Not having a programme, I had some difficulty in ascertaining which character was which, especially among the female leads. However, there were a couple of really gorgeous voices and none that were weak or unpleasant. To be picky, I think the balance of voices against orchestra was sometimes misjudged (in favour of the orchestra) but this is something which was probably sorted out in subsequent performances. The closest thing to a weak link was, I would say, the men’s chorus. Although they made a good sound, their rhythm was slightly imprecise and out of sync at times, especially at the start of Act 2; however, I suspect this may have been very difficult, and again, probably ironed out in later performances.

Alan Oke was a charismatic Gandhi, and sang beautifully throughout. In fact, the bit at the very start, where he begins singing solo and is then joined by two others (Krishna and Arjuna?) was one of the loveliest bits of music in the whole thing. I don’t think I’ve heard him before, but certainly mean to in the future. There were also several times where he had long sections of solo singing of extremely repetitious and slow chant-like musical lines; these could quite easily have become boring (even for hardened Glass fans), but they didn’t. In fact, I didn’t want him to stop. (What I did want to stop, incidentally, was a stupid, ignorant and arrogant cow sitting a row back from me and a few seats across, who made disparaging comments every now and then to her companion. Apart from the fact that I don’t believe anyone would buy tickets for this having no idea what sort of a piece it was, one thing I find extremely objectionable is other people sulkily spoiling others’ enjoyment of things they are incapable of appreciating themselves. Why make comments during a performance? Why not just leave – ideally during an interval? After putting up with this behaviour for far too long, I turned round and hissed at her to shut the f**k up, which did actually work. I didn’t get much of a look at her because they legged it the instant the curtain went down. Probably wise, because despite it being an evening celebrating non-violence, I might have punched her.)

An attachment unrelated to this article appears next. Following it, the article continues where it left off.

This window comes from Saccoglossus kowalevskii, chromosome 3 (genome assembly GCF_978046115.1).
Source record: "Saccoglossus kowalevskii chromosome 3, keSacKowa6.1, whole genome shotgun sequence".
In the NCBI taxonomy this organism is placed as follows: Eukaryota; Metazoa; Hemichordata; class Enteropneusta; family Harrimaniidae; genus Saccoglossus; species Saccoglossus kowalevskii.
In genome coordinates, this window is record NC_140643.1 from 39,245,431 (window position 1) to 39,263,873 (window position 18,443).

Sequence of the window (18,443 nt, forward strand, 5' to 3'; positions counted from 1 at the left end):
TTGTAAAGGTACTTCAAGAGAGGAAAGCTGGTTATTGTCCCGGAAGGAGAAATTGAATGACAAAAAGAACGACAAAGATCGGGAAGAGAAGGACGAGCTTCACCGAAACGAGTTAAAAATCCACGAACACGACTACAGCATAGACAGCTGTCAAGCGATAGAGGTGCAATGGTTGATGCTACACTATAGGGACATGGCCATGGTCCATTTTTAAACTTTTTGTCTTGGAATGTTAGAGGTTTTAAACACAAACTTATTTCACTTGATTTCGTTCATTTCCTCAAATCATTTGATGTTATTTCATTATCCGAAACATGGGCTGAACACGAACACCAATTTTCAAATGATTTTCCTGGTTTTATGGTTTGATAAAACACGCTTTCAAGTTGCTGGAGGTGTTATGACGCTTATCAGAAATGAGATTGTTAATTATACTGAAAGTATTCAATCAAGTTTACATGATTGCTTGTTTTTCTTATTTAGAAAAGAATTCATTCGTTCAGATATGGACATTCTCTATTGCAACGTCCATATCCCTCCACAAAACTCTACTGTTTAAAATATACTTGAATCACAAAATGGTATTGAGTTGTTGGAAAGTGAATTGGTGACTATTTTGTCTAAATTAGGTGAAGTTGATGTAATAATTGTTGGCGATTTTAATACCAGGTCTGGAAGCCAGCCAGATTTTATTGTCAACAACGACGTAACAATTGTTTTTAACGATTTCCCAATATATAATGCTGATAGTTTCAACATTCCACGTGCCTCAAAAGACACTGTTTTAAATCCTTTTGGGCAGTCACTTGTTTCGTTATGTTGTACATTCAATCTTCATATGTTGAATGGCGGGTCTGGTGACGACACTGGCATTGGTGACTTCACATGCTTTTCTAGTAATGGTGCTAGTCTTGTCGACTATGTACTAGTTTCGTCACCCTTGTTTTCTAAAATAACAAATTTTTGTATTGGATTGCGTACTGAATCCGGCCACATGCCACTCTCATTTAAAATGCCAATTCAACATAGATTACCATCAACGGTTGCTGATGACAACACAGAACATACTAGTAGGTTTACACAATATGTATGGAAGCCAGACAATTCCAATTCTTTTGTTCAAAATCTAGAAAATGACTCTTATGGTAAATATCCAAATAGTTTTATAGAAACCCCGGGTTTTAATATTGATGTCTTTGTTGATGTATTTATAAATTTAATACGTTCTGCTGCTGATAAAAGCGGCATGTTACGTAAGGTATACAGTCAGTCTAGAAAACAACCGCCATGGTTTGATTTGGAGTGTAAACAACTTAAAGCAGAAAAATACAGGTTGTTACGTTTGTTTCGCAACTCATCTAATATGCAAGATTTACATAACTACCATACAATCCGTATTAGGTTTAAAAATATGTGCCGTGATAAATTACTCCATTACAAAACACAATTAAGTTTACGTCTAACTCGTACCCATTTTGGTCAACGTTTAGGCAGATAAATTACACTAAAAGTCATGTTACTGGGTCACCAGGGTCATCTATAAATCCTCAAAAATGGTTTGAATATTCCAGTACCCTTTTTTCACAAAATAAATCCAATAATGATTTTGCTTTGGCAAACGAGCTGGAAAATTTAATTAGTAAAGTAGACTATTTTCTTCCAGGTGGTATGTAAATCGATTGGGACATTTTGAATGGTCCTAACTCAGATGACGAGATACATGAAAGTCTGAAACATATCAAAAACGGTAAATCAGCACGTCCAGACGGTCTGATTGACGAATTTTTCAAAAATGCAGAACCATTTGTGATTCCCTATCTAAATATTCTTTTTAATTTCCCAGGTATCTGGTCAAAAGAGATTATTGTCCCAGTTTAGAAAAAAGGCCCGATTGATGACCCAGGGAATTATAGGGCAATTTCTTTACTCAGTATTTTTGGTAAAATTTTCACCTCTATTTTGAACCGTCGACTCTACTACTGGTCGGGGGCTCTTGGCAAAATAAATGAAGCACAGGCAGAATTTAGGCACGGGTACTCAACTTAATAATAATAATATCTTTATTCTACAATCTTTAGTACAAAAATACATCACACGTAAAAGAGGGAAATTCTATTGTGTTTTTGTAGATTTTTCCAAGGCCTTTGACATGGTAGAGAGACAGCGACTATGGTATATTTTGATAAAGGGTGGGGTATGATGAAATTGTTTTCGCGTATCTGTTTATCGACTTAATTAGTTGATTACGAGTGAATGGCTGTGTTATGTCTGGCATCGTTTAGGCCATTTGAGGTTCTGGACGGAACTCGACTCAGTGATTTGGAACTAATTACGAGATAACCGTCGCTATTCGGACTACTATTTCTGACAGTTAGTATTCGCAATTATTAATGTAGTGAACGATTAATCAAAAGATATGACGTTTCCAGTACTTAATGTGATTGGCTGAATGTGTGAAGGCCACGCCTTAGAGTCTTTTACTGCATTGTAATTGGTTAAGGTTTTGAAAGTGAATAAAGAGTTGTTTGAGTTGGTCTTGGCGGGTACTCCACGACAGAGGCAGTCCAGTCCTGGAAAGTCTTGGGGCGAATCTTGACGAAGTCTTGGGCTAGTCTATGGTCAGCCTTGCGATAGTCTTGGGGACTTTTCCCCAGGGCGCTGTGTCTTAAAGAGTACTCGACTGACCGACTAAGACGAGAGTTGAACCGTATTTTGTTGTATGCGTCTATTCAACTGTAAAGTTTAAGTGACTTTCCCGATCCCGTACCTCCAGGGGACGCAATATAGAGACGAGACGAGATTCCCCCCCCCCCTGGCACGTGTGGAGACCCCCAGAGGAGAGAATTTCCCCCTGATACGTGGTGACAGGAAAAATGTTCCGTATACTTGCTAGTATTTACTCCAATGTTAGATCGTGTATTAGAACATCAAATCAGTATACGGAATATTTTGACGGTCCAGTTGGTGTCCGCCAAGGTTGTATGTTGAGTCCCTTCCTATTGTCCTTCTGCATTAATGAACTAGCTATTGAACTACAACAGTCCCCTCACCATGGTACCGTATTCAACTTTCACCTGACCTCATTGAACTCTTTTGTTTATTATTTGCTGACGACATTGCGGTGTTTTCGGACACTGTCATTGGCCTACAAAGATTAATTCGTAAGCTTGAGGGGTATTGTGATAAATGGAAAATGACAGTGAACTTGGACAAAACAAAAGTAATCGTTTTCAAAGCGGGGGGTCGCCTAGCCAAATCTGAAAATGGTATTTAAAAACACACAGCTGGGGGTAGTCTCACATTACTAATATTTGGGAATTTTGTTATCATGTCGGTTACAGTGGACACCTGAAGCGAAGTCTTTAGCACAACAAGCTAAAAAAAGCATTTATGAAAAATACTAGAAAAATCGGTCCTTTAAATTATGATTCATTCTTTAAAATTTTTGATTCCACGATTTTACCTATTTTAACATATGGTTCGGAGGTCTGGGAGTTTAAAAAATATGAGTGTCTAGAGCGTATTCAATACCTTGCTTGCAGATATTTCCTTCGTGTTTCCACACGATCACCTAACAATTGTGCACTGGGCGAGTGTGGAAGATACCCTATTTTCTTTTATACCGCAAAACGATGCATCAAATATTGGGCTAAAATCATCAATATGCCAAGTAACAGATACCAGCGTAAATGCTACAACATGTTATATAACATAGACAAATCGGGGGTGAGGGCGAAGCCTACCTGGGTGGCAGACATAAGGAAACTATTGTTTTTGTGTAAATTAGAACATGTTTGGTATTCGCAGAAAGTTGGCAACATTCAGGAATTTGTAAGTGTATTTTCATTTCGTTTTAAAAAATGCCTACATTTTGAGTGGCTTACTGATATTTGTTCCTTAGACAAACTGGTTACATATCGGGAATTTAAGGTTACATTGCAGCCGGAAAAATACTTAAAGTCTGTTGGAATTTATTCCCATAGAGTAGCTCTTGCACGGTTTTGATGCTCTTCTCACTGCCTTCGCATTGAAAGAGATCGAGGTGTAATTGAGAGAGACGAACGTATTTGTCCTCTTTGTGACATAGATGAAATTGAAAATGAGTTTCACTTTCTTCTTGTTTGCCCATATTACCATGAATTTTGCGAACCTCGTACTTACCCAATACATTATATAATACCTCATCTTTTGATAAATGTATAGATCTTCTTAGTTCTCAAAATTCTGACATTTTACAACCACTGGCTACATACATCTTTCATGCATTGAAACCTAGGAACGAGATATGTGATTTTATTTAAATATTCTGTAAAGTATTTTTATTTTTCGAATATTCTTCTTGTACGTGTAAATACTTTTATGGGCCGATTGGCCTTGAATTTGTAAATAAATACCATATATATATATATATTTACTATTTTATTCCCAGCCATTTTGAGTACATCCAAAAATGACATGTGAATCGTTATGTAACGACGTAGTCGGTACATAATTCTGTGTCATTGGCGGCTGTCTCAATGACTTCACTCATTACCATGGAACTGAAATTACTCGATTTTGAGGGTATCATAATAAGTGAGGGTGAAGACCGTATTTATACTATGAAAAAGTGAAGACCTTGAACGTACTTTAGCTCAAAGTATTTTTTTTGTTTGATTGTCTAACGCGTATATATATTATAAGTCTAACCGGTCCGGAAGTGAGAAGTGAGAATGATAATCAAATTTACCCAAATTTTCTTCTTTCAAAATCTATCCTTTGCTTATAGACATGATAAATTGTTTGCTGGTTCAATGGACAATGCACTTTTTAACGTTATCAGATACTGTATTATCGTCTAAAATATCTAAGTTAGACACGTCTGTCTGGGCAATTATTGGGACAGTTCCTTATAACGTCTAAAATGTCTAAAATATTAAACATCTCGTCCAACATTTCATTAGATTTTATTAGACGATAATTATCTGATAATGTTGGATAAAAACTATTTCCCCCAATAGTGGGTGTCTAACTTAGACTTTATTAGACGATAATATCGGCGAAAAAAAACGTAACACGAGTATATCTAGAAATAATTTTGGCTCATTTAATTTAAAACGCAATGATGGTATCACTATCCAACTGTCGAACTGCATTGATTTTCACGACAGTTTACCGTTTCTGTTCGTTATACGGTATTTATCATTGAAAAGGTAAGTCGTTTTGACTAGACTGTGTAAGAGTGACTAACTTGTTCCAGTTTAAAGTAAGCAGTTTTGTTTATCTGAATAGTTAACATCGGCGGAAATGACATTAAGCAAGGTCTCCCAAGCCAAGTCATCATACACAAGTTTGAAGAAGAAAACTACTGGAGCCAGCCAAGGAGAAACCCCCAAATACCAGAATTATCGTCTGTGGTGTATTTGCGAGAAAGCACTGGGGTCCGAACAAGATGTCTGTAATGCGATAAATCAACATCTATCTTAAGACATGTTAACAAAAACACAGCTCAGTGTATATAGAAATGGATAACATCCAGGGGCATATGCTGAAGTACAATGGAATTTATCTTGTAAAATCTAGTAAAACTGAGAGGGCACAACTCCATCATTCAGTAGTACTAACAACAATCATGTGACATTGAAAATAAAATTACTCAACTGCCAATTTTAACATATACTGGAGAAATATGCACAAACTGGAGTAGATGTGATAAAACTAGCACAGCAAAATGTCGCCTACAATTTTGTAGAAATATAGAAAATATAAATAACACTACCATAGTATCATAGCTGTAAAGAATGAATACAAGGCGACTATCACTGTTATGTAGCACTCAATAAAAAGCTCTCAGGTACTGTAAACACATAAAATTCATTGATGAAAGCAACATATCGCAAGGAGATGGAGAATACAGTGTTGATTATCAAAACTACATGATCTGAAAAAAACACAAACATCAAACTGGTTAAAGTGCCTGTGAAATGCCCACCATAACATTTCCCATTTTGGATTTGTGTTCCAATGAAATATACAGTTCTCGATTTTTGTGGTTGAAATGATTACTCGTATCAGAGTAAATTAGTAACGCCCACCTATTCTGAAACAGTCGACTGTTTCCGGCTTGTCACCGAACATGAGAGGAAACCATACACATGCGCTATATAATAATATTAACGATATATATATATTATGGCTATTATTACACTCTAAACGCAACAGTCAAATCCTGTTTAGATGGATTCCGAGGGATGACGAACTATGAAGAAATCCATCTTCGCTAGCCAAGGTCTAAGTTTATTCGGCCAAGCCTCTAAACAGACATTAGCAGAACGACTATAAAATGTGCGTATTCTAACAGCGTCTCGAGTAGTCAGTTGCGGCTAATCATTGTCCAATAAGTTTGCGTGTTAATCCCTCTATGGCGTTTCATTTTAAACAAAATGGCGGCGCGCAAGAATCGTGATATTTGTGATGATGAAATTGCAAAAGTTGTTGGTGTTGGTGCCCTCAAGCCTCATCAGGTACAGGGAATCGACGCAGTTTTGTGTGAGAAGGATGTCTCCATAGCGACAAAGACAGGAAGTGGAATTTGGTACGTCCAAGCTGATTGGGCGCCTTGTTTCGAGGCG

Lastly, but definitely not least, the orchestra were stunning. During the interval, one of our group expressed disbelief that real musicians were really playing the notes live, rather than the different patterns being recorded a few times each, then digitally sequenced (and sped up). The woodwind, in particular, sounded implausibly flawless. I’ve done a small amount of playing flute parts by minimalist composers, and in my experience, they generally write two or three players alternating to make up one unbroken melodic line. This gives one time to take a breath every now and then, and makes the performance slightly less RSI-inducing, but it is still a huge test of technicality and stamina. Hats off.

I can understand why some people might have ignored this production, expecting it to be ‘not their sort of thing’, and I even think some of them are probably right to do so. On the other hand, I can’t help thinking that those who didn’t see it really missed out on a rare musical/theatrical experience. There’s still tickets left for the remaining performances. Go.

* Einstein on the Beach, Satyagraha, Akhnaten